Food Safety Inspector Bans Breastfeeding Mom From Handling Food, Because ‘Bodily Fluids’
We’re two weeks into 2015 and already we’re on a third story of women being shamed or punished for breastfeeding in public – three strikes, you’re out, 2015! Let’s get a new year in here and see if this one is less embarrassing.
This time, CBC reports, the mother in question is Tanessa Holt, the owner of a small business called FoodNoise and the parent to a seven-month-old baby boy. FoodNoise sells dry goods at local farmers’ markets (packages of dry soup mix, bags of granola and oatmeal) – or at least it used to, because Holt was told by Nova Scotian food inspectors that she was not allowed to nurse her new baby at her stall if she was going to be handling food. As the food inspector wrote to her in an email:
“I have no problem with you breastfeeding at the booth, as long as there is another person that is at the booth with you, who can serve food to the customers.”
FoodNoise, which consists of Holt and her husband (and their seven-month-old, I guess) shockingly enough does not really have the financial flexibility to hire an extra employee to do all the food-handling while Holt sits idly by. Plus, Holt says that during a follow-up discussions with that food inspector, she was told that once she has breastfed, she can’t touch food for the rest of the day – she is irrevocably contaminated by her proximity to boob-juice. I assume that she’s allowed to return to the market after performing a two-week cleansing ritual involving self-scourging, a full-body bath in boiling water, and the sacrifice of a young goat.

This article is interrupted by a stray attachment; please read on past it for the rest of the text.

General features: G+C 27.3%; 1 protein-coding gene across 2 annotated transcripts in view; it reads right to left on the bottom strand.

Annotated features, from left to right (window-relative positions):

The food inspector’s concern is apparently about contamination from bodily fluids during nursing and diaper changes, but let’s go out on a limb and assume 1.) that Holt is not hovering over her counter of tasty baked goods while she nurses her child, 2.) that she is not changing the baby’s diaper on top of a pile of granola bars, and 3.) that she can be trusted to use the hand-washing station and bathroom behind her stall to wash her hands and/or change her shirt after getting spit up on or wiping a baby-butt. Or wiping her own butt, for that matter.
Really thought, if food safety inspectors don’t trust Holt to wash her hands reliably, then I imagine we should also ban other vendors who take a potty-break any time during a market session; not to mention anyone who eats a snack or meal while working. Or anyone who touches money! Doesn’t anybody realize how coated with germs money is? Ugh.
A representative from the Department of Agriculture contacted by CBC says this is all – hopefully – a mistake and that Holt may soon be able to re-open her stall: boobs, baby and all. Which is excellent news, not just because it means this mom won’t lose half of her small business’s sales, but also because the good people of Nova Scotia will no longer be deprived of this glory:
Mmm. That reminds me – I need breakfast. How long of a drive is it to Nova Scotia, anyway?